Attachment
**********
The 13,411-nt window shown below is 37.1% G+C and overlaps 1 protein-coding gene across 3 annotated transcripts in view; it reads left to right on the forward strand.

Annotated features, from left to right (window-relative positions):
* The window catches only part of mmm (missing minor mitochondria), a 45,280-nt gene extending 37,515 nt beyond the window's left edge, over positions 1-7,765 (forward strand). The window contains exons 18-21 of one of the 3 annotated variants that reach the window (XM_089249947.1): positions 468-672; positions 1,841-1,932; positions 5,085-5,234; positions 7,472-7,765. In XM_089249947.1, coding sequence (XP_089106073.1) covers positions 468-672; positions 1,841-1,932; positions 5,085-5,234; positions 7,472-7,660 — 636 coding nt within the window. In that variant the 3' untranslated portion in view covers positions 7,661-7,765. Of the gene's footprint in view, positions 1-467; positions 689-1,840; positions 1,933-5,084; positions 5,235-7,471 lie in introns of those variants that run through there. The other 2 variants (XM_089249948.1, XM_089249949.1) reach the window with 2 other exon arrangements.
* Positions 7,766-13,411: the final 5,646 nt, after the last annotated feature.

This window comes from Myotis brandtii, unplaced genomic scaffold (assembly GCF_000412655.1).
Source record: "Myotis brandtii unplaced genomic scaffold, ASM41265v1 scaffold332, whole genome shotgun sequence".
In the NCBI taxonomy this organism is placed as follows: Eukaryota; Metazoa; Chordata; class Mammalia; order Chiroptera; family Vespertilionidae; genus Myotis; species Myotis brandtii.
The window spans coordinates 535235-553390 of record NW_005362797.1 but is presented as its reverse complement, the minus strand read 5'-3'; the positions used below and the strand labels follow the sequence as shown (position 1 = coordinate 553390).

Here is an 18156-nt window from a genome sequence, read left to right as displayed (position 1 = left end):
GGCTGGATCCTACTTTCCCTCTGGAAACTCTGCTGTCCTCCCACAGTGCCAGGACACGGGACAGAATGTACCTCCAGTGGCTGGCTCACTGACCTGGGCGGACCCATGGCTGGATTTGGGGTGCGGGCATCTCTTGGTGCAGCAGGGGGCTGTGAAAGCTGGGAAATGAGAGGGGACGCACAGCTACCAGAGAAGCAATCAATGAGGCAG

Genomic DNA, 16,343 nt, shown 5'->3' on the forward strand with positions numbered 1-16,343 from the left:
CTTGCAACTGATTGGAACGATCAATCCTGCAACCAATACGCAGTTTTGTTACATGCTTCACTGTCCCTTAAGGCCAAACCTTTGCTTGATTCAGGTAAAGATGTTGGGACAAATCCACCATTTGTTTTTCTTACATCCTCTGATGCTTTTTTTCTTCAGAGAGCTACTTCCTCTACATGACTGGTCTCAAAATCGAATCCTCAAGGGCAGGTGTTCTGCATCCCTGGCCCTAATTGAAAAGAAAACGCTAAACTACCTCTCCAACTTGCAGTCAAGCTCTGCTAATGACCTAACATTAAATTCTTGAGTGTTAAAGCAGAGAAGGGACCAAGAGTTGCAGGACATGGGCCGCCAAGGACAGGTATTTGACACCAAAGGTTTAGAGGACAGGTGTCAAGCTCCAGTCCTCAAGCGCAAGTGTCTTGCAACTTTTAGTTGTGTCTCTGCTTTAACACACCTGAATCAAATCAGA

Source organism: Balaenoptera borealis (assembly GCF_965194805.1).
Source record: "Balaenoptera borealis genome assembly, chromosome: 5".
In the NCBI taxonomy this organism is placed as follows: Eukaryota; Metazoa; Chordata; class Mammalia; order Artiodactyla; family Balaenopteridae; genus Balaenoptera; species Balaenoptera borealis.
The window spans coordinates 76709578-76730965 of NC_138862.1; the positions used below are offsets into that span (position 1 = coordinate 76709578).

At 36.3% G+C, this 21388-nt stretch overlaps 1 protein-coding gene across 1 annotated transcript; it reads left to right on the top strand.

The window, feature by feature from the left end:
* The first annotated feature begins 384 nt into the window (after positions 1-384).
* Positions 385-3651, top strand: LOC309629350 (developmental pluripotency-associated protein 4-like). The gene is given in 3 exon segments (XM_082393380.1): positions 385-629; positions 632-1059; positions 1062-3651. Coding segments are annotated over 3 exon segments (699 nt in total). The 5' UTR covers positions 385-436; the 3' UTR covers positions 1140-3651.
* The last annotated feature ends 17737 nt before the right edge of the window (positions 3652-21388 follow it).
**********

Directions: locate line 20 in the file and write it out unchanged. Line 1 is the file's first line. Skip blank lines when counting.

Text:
* Positions 385-3651, top strand: LOC309629350 (developmental pluripotency-associated protein 4-like). The gene is given in 3 exon segments (XM_082393380.1): positions 385-629; positions 632-1059; positions 1062-3651. Coding segments are annotated over 3 exon segments (699 nt in total). The 5' UTR covers positions 385-436; the 3' UTR covers positions 1140-3651.